Featured Guest Blog: Q & A with Christine Kirby
Today on the EWD blog we will be getting into the details; more specifically, calligraphy. Christine Kirby, owner of Carousel Atelier will answer frequently asked questions we often receive from our clients regarding Calligraphy.
Thank you for hosting me today! I’m excited to answer your calligraphy questions and to share a little bit about my art.
My name is Christine of Carousel Atelier and I’m joining you today from the sunshine state of Florida. I started learning calligraphy when my grandmother gifted me a starter kit for Christmas back in 1994. I was truly fascinated with learning how to do more with letters and words than just what I was taught in school. I really had no idea that it would have lead me to where I am today!
What is calligraphy?
Calligraphy is defined as “beautiful letters,” so from that we can derive that it is an ornate form of writing. Calligraphy is the form of writing letters - striving to achieve uniformity in each letter form through the use of guidelines and proper spacing. The calligrapher uses daily exercises to commit line types and forms to muscle memory so each letter can be the same across a piece. It is created with dip pens, nibs, and ink.
What is the difference between hand lettering and calligraphy?
I’m actually asked this a lot. So we have defined calligraphy as a structured form of elegant, ornate writing, created with specific tools. Hand lettering is the illustration form of writing words. It is the art of drawing letters through the use of brush pens, brushes, markers, and other tools. A hand letterer composes the piece as a whole – so each letter will be different. When you rearrange the letters from a composed piece of work, it would look jumbled.
In essence, calligraphy is writing letters, whereas hand lettering is drawing letters.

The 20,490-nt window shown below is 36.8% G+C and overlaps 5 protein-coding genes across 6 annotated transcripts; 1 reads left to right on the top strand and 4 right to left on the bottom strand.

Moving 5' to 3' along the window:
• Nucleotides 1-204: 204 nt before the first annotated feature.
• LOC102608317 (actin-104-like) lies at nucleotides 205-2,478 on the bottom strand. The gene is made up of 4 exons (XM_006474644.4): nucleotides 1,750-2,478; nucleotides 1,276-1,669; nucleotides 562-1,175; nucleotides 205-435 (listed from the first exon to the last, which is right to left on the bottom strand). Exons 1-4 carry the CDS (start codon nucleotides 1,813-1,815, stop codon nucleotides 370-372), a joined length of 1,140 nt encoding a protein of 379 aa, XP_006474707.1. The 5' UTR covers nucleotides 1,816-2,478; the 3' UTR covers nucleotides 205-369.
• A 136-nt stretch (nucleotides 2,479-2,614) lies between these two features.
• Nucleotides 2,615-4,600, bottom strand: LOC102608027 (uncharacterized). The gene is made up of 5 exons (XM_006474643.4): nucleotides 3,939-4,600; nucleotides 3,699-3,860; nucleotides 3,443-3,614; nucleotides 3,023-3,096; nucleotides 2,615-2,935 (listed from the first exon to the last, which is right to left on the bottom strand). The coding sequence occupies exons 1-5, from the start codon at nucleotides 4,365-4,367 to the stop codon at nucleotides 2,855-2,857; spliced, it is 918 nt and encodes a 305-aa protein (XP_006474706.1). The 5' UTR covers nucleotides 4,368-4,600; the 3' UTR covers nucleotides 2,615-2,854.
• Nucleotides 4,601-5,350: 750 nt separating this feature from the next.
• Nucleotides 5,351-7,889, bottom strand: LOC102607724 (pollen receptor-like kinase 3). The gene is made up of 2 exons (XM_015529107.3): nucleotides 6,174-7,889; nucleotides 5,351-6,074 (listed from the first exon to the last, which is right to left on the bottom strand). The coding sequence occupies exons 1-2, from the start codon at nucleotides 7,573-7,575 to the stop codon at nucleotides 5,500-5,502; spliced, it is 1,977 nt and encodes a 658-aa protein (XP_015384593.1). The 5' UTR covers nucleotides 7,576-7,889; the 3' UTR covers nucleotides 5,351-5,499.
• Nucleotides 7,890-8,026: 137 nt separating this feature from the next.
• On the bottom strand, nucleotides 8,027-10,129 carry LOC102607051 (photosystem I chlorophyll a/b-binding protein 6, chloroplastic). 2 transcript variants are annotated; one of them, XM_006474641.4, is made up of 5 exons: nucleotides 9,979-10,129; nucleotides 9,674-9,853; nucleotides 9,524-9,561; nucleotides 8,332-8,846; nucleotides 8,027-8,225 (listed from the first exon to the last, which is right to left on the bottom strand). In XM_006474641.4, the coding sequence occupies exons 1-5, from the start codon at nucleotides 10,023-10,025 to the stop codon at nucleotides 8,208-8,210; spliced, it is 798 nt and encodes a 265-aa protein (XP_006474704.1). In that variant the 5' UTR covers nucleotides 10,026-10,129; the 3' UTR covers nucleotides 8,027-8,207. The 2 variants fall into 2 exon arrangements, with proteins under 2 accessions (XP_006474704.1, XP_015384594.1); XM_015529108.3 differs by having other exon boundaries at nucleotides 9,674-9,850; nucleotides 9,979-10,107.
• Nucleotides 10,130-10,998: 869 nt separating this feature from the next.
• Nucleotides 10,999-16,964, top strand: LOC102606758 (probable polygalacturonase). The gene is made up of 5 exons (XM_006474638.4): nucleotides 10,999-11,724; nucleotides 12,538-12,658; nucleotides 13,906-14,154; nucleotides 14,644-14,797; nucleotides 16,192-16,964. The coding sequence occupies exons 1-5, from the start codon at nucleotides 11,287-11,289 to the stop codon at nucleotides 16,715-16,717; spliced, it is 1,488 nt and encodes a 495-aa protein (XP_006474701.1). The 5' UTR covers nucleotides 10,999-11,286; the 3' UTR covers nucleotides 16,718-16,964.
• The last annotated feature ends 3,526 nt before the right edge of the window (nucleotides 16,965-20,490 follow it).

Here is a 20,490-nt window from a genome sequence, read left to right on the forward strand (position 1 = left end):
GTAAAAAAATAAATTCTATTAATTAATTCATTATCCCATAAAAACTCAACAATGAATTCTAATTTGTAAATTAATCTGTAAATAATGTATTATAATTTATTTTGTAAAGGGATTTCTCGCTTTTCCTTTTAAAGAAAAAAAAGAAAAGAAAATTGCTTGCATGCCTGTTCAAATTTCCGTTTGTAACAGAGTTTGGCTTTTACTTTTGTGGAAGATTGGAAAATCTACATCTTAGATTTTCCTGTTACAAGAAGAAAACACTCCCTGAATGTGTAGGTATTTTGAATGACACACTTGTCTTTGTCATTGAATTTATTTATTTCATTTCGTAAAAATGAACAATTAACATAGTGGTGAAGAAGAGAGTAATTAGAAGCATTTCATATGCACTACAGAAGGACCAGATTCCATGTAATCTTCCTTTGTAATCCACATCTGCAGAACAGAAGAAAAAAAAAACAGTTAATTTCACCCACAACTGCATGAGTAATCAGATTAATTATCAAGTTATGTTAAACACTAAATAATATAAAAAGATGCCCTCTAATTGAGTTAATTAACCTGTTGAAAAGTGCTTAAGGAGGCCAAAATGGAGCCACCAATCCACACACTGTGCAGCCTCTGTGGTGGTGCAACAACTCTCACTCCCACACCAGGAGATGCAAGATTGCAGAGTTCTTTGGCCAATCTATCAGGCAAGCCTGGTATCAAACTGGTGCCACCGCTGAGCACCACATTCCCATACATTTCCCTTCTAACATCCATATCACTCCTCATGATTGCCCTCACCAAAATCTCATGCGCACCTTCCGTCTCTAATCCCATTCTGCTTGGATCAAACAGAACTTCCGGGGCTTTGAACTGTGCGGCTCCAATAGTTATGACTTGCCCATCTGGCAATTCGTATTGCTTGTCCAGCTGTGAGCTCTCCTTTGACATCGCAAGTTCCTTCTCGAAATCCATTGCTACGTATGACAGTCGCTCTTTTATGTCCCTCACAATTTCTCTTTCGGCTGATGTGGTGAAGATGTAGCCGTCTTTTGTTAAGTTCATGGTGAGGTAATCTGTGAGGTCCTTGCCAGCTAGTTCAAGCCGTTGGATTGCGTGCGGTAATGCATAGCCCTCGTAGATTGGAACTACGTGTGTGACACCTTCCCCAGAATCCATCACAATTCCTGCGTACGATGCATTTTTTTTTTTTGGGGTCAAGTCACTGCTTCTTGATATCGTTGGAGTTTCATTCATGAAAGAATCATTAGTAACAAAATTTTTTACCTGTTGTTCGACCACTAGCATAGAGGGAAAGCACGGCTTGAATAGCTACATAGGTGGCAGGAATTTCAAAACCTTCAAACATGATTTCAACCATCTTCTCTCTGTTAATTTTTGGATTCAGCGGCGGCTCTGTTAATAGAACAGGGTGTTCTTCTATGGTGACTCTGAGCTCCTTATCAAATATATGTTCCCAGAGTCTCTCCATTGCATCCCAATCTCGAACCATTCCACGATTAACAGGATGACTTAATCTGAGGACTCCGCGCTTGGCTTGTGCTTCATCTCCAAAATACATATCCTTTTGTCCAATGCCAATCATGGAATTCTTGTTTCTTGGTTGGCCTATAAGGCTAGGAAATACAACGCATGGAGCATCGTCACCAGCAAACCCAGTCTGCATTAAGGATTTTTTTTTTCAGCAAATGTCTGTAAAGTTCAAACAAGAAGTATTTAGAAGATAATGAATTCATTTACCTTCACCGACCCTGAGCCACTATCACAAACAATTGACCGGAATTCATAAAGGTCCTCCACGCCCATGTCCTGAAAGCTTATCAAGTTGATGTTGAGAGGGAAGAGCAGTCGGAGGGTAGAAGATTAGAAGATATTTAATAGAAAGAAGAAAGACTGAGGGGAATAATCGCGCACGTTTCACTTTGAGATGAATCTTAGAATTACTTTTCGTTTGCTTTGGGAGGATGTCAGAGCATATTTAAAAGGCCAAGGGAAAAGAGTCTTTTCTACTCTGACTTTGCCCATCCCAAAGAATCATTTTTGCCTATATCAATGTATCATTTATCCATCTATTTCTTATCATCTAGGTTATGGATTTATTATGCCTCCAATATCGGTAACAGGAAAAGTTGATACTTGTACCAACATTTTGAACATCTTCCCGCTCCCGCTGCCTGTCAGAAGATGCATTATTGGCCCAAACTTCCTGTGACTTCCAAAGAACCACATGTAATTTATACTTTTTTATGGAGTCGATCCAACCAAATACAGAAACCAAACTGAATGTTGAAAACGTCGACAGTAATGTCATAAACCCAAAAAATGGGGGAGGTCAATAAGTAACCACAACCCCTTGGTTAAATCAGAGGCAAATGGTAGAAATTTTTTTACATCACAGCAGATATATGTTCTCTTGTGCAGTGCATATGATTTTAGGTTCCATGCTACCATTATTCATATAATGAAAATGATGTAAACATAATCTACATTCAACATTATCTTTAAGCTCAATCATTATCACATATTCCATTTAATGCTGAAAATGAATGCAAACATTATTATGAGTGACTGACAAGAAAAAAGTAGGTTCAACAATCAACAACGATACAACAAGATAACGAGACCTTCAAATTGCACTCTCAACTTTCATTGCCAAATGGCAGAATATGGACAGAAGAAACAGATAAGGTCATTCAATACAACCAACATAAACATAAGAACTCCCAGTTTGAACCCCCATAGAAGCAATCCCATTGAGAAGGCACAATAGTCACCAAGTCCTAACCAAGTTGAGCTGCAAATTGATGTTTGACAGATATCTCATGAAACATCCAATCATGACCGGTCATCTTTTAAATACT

Which do you recommend of the two?
Calligraphy and hand lettering are very much related to each other, and often times a calligrapher practices both arts. It depends on what project you have in mind – for a formal event such as a wedding, calligraphy is the choice. Hand lettering is great when I create wedding signs (welcome signs, guest book signs, etc.).
Why is calligraphy preferred over labels with script font?
Pretend that you’re at your mailbox right now. When you open it, what is inside? Bills and junk mail with your name and address typed on it, stamp on it, and maybe on a regular business envelope. Nothing special about it, right? And you have a whole mailbox-full of those, day-in day-out. Now, what if I say that there’s a special piece of mail in it – a fabulous event and someone took the time to think of you, to write out your name in a fancy script. How does that make you feel?
Calligraphy is certainly an art form. I like to think of each piece of paper as a canvas – that they are mini-masterpieces. Myself and calligraphers like me are taking hours to focus on these works of art for each of your guests. It is a level of detail and personal touch that an online font does not quite compare to.
Of course, there are times when full calligraphy is not a viable option – full-calligraphy suites take a longer time to produce and can be beyond your stationery budget – there is flexibility to create “spot calligraphy” (calligraphy accents on a printed invitation) or to have a calligrapher only address your envelopes.
What is the average cost of calligraphy service?
There are many factors that go into the pricing of calligraphy, and there is not yet an industry standard. There are many factors that play into the pricing – specialty inks, centering of addresses on envelopes, extra flourishes on your lettering style, and return addresses can increase the base price for envelopes. Those prices are about $3.00 to $4.00 per outer wedding envelope. Prices vary based on the calligrapher’s business type (a professional versus a hobbyist), their experience level, their style (Modern calligraphy is less than a flourishing traditional lettering style), and even geographical markets can play in to the variation of cost.
Besides invitations, what other elements of a wedding can you use calligraphy?
The sky really is the limit here! Your Save the Date cards and envelopes (if they are not included in your wedding stationery). You can have cards made to ask your friends to be in your bridal party, and then design your bridal shower invitations and envelopes. Then there are your “Day-of” items: programs, seating charts, name or escort cards, menus or buffet cards, cake table, photo booth sign, cards and gifts sign, guest books, and itineraries. Then you can include it in your Thank You cards after your wedding day. You can have fabric written with calligraphy written on it to be a backdrop as you exchange your vows. There are so many ways to add in calligraphy, and if you have an idea that I skipped here, share it with your calligrapher!
Thank you so much for hosting me today. I hope that I was able to answer your questions – of course, if you have any more calligraphy questions, you’re more than welcome to reach out to me!